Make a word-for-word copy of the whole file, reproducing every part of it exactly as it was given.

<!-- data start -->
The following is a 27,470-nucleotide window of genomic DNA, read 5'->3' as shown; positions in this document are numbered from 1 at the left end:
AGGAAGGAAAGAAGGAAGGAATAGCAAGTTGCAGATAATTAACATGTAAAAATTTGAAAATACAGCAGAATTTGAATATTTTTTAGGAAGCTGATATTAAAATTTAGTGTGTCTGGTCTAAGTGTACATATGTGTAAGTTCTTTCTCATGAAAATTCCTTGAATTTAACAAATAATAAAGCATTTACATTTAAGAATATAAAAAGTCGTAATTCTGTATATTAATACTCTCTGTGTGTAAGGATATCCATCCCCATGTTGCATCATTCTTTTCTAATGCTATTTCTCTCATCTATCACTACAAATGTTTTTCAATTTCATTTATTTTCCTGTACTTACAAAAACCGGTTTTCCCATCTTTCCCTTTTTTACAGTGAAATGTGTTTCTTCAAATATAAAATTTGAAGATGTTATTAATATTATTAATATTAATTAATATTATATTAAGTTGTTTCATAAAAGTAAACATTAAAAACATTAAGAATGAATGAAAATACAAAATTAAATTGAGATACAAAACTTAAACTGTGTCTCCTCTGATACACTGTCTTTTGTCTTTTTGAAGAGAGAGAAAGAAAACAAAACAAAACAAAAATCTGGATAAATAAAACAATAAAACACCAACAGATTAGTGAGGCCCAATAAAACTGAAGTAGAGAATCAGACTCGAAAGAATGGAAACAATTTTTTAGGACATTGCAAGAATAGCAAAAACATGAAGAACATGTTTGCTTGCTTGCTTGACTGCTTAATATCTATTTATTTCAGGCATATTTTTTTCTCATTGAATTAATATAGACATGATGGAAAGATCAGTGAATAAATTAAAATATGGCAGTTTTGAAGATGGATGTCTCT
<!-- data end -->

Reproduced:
The following is a 27,470-nucleotide window of genomic DNA, read 5'->3' as shown; positions in this document are numbered from 1 at the left end:
AGGAAGGAAAGAAGGAAGGAATAGCAAGTTGCAGATAATTAACATGTAAAAATTTGAAAATACAGCAGAATTTGAATATTTTTTAGGAAGCTGATATTAAAATTTAGTGTGTCTGGTCTAAGTGTACATATGTGTAAGTTCTTTCTCATGAAAATTCCTTGAATTTAACAAATAATAAAGCATTTACATTTAAGAATATAAAAAGTCGTAATTCTGTATATTAATACTCTCTGTGTGTAAGGATATCCATCCCCATGTTGCATCATTCTTTTCTAATGCTATTTCTCTCATCTATCACTACAAATGTTTTTCAATTTCATTTATTTTCCTGTACTTACAAAAACCGGTTTTCCCATCTTTCCCTTTTTTACAGTGAAATGTGTTTCTTCAAATATAAAATTTGAAGATGTTATTAATATTATTAATATTAATTAATATTATATTAAGTTGTTTCATAAAAGTAAACATTAAAAACATTAAGAATGAATGAAAATACAAAATTAAATTGAGATACAAAACTTAAACTGTGTCTCCTCTGATACACTGTCTTTTGTCTTTTTGAAGAGAGAGAAAGAAAACAAAACAAAACAAAAATCTGGATAAATAAAACAATAAAACACCAACAGATTAGTGAGGCCCAATAAAACTGAAGTAGAGAATCAGACTCGAAAGAATGGAAACAATTTTTTAGGACATTGCAAGAATAGCAAAAACATGAAGAACATGTTTGCTTGCTTGCTTGACTGCTTAATATCTATTTATTTCAGGCATATTTTTTTCTCATTGAATTAATATAGACATGATGGAAAGATCAGTGAATAAATTAAAATATGGCAGTTTTGAAGATGGATGTCTCT